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‘Sound of Us’ tells stories Northeast Ohioans want to tell — in their own voices.

Their marriage began at a disco concert. My hope of finding love is stayin' alive

Graphic of a couple standing in the street with their backs turned outside of an old theater.
Lauren Green
Ideastream Public Media
Joseph and Marsha Thomas, of South Euclid, met in the lobby of the Palace Theater in 1978, which sparked the beginning of their 37-year marriage.

This story was created as part of Ideastream Public Media's “Sound of Us” audio storytelling workshop. We are featuring stories about marriage. With the proportion of never-married people 40 and older at an all-time high, our community storytellers explore why they got married or not — and, if they are married, how they're making their unions work. Tell your own story!

I'm a sucker for romance. I love finding out how couples first meet. In the movies, a "meet-cute" is a charming, amusing way two people who fall in love meet. I was there that Sunday night in October 1978 when Joseph saw Marsha from across the crowded lobby of the Palace Theater. It was at a concert by Taste of Honey, famous for their song "Boogie Oogie Oogie."

"Her and three other girls was on the other side of the room. So the guy I was with, I said, 'Well why we over here? We need to go over there!'" Joseph recalled.

"We went to a bar afterwards. It was a gay bar. It was nice," Marsha remembered. "And I gave him my number and he put it on a napkin. I said, 'Well, he won’t be calling me.' Because when you’re dancing and you have a napkin, what do you do? You wipe your forehead and the number’s going to be gone. So I really didn’t expect him to call me. But he called me."

It wasn’t easy for this romance. After they met, Marsha went away to college. But when Marsha came back home to Cleveland, their relationship began.

Opposites attract

Joseph loved to get in his car and drive. At one point, he owned a sports car named Tony. He’d drive Marsha from one end of the city to the other. He’d take her on dates to buy chocolate or to buy shoes, so it was no surprise that he took Marsha to one of the city’s most romantic restaurants when he popped the question.

"We went to dinner that night: Erieview, at the old Top of the Town, and I just asked her," Joseph said.

"I was clueless though," Marsha added. "I didn’t know he was asking to marry me. I had no idea. That was a nice restaurant. I still have my matchbook. I don’t even smoke, but I still have it."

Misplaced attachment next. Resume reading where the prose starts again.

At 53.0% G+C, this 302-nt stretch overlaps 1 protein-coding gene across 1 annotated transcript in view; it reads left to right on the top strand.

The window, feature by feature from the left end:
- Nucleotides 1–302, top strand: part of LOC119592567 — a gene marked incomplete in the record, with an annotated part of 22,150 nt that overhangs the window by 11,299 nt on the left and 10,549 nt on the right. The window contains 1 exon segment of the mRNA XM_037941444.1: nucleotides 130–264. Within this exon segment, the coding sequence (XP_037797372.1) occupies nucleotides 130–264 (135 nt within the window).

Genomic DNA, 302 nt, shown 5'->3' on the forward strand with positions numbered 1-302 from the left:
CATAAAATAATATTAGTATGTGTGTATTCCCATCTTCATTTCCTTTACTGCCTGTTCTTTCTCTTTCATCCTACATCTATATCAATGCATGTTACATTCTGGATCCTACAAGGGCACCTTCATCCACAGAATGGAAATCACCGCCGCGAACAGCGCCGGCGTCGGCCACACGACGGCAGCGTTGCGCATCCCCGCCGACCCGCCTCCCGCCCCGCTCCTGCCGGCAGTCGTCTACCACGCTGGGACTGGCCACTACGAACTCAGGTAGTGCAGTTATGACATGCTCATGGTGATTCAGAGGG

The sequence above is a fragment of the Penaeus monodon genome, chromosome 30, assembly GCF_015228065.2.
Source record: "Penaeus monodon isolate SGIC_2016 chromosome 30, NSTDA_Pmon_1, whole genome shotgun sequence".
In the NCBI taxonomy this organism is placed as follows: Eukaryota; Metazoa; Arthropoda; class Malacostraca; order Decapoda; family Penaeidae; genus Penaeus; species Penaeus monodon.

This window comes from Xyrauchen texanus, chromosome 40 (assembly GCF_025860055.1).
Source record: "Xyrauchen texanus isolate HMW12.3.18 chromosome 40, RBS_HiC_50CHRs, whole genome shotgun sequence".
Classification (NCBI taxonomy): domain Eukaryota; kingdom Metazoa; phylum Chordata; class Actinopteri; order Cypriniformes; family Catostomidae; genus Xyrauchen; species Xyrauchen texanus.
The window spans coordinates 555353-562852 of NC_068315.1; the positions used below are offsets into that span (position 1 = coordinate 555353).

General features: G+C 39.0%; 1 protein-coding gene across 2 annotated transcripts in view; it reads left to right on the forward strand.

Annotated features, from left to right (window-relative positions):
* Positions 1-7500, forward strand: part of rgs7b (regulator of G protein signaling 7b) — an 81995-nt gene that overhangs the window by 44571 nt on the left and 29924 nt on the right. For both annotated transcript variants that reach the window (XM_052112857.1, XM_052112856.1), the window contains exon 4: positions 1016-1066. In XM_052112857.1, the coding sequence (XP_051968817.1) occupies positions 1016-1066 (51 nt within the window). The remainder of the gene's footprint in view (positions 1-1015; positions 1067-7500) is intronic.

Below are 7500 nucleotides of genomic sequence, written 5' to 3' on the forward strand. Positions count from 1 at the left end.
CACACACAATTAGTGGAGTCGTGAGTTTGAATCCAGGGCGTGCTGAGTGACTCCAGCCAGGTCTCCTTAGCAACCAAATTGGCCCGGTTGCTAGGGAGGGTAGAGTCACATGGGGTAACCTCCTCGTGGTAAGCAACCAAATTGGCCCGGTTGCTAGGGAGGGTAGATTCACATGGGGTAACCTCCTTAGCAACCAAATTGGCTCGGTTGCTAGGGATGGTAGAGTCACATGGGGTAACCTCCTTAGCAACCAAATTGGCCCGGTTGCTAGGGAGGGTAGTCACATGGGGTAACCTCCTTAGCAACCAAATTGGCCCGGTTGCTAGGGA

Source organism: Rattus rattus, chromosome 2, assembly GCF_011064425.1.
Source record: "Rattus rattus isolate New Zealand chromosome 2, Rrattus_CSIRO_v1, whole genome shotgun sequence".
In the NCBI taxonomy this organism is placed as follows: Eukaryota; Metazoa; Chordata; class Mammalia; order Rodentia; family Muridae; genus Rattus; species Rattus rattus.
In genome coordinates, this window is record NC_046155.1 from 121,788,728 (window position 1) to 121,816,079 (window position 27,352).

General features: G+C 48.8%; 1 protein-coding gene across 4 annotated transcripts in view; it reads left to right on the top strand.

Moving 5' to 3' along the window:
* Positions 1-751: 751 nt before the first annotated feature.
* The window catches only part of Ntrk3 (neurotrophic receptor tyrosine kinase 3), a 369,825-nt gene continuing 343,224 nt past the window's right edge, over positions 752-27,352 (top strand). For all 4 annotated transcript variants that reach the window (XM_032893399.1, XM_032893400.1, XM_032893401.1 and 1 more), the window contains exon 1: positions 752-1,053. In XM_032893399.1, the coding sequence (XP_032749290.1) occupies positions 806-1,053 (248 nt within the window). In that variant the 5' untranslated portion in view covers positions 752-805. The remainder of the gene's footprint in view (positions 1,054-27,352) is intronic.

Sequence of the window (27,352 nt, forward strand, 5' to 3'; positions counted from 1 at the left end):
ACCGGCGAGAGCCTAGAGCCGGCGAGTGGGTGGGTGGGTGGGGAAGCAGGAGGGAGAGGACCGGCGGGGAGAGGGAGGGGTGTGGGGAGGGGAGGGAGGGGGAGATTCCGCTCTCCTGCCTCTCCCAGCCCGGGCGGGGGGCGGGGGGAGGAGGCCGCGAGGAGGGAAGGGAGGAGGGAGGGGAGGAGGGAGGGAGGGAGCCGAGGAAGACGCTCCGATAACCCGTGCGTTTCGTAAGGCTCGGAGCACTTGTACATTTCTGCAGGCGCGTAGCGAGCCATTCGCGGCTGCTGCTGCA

When Joseph and Marsha first married in 1986, Joe got a job that required driving across the country, something that he loved to do. But it took him out of the home at a time when they had young kids. However, they survived those early days. It was important for them to stay together.

"Joe called often. He always brought gifts home. Every time he came home, it was like Christmas, and he always sent cards. And Joseph’s not a card person, but I am, so I knew that he was thinking about me, ‘cause he doesn’t do that," Marsha said.

Their differences make their 37-year marriage work. Joseph, who now works from their home in South Euclid, rides his motorcycle. Marsha, who is semi-retired, does arts and crafts and gardening.

"We’re total opposites, period," Joseph said.

"Total opposites," Marsha agreed. "I like to have fun. I’m gonna go sled riding. I’m gonna throw a snowball. And he ain’t never been sled riding."

"We definitely on different extremes," Joseph added.

"But our values are the same. We both believe in family and how important it is, especially for children," Marsha said.

Role models

Marsha and Joseph have three children: Lydia, the oldest; Cameron, the only son; and the youngest, Vivian.

"They were one of the role models that I had growing up, of a married couple," Lydia said. "I always knew I wanted to be a mom. I wanted a family such as my own. Two parents, some kids, suburban America. So I just kind of, I guess, copied the blueprint and went with it."

Cameron feels the same.

"One of the biggest reasons I did decide to get married was the example that my parents gave me. It seems the traditional thing to do, but also the right thing to do, and also a positive thing for you and your family," he said.

Marsha and Joseph have a marriage that I admire. I love how they met and how they fell in love with one another. Theirs is a marriage that has stood the test of time.

I hope to get married one day. I hope to find love across a crowded theater lobby and have it blossom into a long-term, beautiful relationship. Marsha and Joseph give me hope that it’s not too late.

Charlotte Morgan holds a master's degree in English (Creative Writing) from Cleveland State University, where she has taught classes in composition and fiction writing. A longtime journalist, she also teaches community journalism at Cuyahoga Community College.

Thanks to Literary Cleveland for its partnership on this series.